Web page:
Nintendo wowed E3 attendees with their demonstration of the Wii. It was a rousing success with its innovative controller and sleek design. It was evident how excited the crowd was by the long lines leading up to the Nintendo booth. With our great relationship with ATI, we were lucky enough to talk to John Swinimer, Senior Public Relations Manager of Consumer Products for ATI, about Wii's graphical chip, Hollywood.
Gaming Nexus: Tell us a little about the event that was held on the second to last week of June involving the Nintendo Wii.
John Swinimer: I'm here in New York City meeting with journalists and analysts about ATI's consumer solutions. Most importantly, with the direct cooperation of Nintendo of America, ATI is able to host an exclusive display of the Nintendo Wii game console. This is a great example of the longstanding relationship ATI has with Nintendo that will ultimately translate into a great game console for gamers.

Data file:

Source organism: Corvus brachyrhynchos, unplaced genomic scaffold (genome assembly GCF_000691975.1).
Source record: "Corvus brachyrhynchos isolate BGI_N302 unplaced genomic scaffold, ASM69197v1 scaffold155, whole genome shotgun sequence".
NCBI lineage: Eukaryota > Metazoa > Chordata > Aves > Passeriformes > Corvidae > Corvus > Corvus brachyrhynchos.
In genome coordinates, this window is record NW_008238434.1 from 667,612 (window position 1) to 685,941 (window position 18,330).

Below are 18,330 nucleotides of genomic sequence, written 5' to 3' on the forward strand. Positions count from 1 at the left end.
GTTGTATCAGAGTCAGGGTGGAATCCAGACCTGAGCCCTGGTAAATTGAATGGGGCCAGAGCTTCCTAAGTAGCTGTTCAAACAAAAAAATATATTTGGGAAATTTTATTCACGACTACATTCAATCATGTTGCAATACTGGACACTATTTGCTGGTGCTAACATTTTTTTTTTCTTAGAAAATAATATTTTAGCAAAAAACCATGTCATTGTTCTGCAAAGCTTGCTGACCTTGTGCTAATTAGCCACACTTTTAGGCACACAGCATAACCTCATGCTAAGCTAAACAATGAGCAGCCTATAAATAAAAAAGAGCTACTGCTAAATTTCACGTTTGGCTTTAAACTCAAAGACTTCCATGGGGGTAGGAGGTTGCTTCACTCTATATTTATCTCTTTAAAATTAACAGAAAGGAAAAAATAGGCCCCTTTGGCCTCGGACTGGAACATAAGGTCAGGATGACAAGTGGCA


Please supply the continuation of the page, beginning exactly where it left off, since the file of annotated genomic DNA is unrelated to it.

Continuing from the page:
Gaming Nexus: It's been said by critics that Hollywood is simply an upgraded version of the GameCube's GPU, Flipper. While the architecture is probably similar in some regards, I'm willing to bet that ATI built Hollywood specifically for the Wii. What is your opinion on this, and how do the two chips differentiate?
John Swinimer: Certainly there are some similarities between ATI's Hollywood and the Flipper chip designed for Nintendo GameCube based on the fact that the forthcoming Nintendo Wii will be able to play Nintendo GameCube titles. However, ATI's Hollywood chip is designed exclusively for Nintendo Wii.
Gaming Nexus: Will the Wii have current standard graphical capabilities, such as bump, normal and parallax mapping?
John Swinimer: It's too early to talk about what the ATI Hollywood chip will do for game titles for Nintendo Wii. You can be assured that ATI is providing a graphics chip that will allow for great gameplay for gamers of all ages.
Gaming Nexus: Have developers you've spoken with been generally negative or positive concerning the abilities of the Hollywood chip?